This consideration is further supported by a study by Janer et al., (2007), where a retrospective analysis of the relationship between NOAEL’s for effects on fertility, obtained from two-generation reproductive toxicity studies, and those for repeated dose toxicity, obtained from subchronic studies, was conducted. The results showed that on average there was no, or only a small difference (less than two-fold), in the NOAEL’s between the two types of studies. This supports the view that the endpoint for female fertility is likely to be already covered by the LOAEL derived from the chronic study and any risk for female fertility will be addressed within the risk characterisation for repeated dose toxicity and carcinogenicity.” Taking this view into consideration and for animal welfare reasons the applicant is not proposing any further studies on toxicity to reproduction at this point in time.


Short description of key information:
A negative result was obtained in a fertility study carried out in male rabbits in which animals were dosed daily with concentrations of TDCP up to 200 mg/kg/day for twelve weeks and then mated with two females during the last week of treatment. Mating, fertility, pregnancy parameters, sperm analysis and the male reproductive tract were unaffected by treatment.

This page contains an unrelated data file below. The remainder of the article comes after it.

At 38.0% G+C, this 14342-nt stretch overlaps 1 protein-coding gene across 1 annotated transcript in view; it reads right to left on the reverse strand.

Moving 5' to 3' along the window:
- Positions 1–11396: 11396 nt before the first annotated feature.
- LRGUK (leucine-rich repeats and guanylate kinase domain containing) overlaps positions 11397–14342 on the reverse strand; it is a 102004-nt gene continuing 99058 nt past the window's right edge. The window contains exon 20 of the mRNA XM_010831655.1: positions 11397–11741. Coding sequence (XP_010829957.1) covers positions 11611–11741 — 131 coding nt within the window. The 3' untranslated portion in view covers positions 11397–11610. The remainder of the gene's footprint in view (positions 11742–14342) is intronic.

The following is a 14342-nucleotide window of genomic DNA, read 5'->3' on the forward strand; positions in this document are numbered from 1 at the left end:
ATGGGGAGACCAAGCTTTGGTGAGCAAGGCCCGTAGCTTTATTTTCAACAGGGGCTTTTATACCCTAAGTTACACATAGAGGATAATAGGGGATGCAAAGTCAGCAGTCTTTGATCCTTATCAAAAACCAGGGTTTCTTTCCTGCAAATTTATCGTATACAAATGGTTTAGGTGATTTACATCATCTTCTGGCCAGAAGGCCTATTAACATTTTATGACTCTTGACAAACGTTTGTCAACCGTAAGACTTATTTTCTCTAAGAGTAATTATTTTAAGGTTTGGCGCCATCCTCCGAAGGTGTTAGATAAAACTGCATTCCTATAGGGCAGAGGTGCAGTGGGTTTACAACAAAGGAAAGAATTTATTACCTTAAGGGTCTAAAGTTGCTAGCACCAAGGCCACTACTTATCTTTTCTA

Effects on developmental toxicity

Description of key information
An overall NOAEL of 100 mg/kg/day can be derived for developmental toxicity based on the statistically significant increased resorptions and the decreased foetal viability index at 400 mg/kg/day seen in the Stauffer Chemical Company developmental study reported (1978).
Link to relevant study records
Reference
Endpoint:
developmental toxicity
Type of information:
experimental study
Adequacy of study:
key study
Study period:
1978
Reliability:
2 (reliable with restrictions)
Rationale for reliability incl. deficiencies:
other: Comparable to guideline study, not conducted according to GLP.
Principles of method if other than guideline:
TDCP was administered daily to 20 mated Sprague Dawley female rats/dose group by oral gavage from days 6-15 of gestation
GLP compliance:
no
Species:
rat
Strain:
Sprague-Dawley
Details on test animals and environmental conditions:
TEST ANIMALS
- Source: Charles River breeding Laboratories Inc, Wilmington, MA.
- Age at study initiation: no data
- Weight at study initiation: no data
- Fasting period before study: no data
- Housing: Housed individually in a hanging wire cage with access to food and water
- Diet: ad libitum (Purina Laboratory Chow)
- Water: ad libitum
- Acclimation period: 27 days


ENVIRONMENTAL CONDITIONS
- Temperature (°C): no data
- Humidity (%): no data
- Photoperiod (hrs dark / hrs light): no data
Route of administration:
oral: gavage
Vehicle:
corn oil
Details on exposure:
PREPARATION OF DOSING SOLUTIONS: Appropriate amount sof test material were mixed on a weight-per-volume basis in a vehicle of corn oil at concentrations of 12.5, 50 and 200 mg/ml


DIET PREPARATION
- Rate of preparation of diet (frequency): weekly
- Mixing appropriate amounts with (Type of food): corn oil
- Storage temperature of food: approx. 4 degrees centigrade
Analytical verification of doses or concentrations:
yes
Details on analytical verification of doses or concentrations: